Graduation Term


Document Type


Degree Name

Master of Science (MS)


School of Biological Sciences

Committee Chair

Benjamin M Sadd

Committee Member

Scott K Sakaluk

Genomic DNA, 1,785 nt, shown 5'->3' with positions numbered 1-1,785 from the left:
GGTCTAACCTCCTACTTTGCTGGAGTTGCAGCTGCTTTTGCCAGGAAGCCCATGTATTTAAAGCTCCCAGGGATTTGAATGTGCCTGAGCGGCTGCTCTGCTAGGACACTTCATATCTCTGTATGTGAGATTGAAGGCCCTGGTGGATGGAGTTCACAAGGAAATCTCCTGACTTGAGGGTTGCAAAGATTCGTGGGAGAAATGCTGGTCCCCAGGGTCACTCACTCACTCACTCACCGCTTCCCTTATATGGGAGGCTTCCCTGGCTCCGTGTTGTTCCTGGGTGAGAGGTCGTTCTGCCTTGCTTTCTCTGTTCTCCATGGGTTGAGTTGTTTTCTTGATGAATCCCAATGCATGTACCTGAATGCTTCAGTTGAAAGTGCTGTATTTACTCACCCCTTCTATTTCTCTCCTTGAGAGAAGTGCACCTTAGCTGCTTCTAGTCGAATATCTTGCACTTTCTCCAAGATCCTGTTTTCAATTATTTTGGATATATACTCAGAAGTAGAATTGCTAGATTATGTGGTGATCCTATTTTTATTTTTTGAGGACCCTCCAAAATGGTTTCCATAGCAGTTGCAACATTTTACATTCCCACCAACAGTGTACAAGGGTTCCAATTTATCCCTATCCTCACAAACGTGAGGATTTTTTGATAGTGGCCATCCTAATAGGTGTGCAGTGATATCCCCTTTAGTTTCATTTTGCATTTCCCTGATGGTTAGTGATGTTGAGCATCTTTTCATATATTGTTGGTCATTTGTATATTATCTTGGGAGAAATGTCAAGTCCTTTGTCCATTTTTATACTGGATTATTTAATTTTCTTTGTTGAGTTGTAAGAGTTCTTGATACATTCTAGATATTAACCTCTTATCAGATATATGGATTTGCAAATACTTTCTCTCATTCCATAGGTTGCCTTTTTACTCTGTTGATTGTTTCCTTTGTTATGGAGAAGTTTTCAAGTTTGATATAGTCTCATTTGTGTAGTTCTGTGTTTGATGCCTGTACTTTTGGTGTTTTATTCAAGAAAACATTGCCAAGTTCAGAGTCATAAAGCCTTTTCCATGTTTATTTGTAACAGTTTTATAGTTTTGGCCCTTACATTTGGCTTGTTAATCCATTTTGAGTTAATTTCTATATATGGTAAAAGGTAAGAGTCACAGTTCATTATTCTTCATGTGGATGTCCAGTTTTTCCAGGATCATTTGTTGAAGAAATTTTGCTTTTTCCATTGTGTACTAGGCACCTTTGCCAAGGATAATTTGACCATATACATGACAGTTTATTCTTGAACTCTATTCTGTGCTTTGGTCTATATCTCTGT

The operational sex ratio (OSR) is a key component influencing the magnitude of sexual selection driving the evolution of male sexual traits, but males often also retain the ability to plastically modulate trait expression depending on the current environment. Here we employed an experimental evolution approach to determine whether the OSR affects the evolution of male calling effort in decorated crickets, a costly sexual trait, and whether plasticity in calling effort is altered by the OSR under which males have evolved. Calling effort of males from two selection regimes maintained at different OSRs over 18-20 generations (male- versus female-biased) was recorded at two different levels of perceived competition, in the absence of rivals or in the presence of an experimentally muted competitor. The effect of the OSR on the evolution of male calling effort was modest, and in the opposite direction predicted by theory. Instead, the immediate competitive environment strongly influenced male calling effort as males called more in the presence of a rival, revealing considerable plasticity in this trait. This increased calling effort came at a cost, however, as males confined with a muted rival experienced significantly higher mortality.


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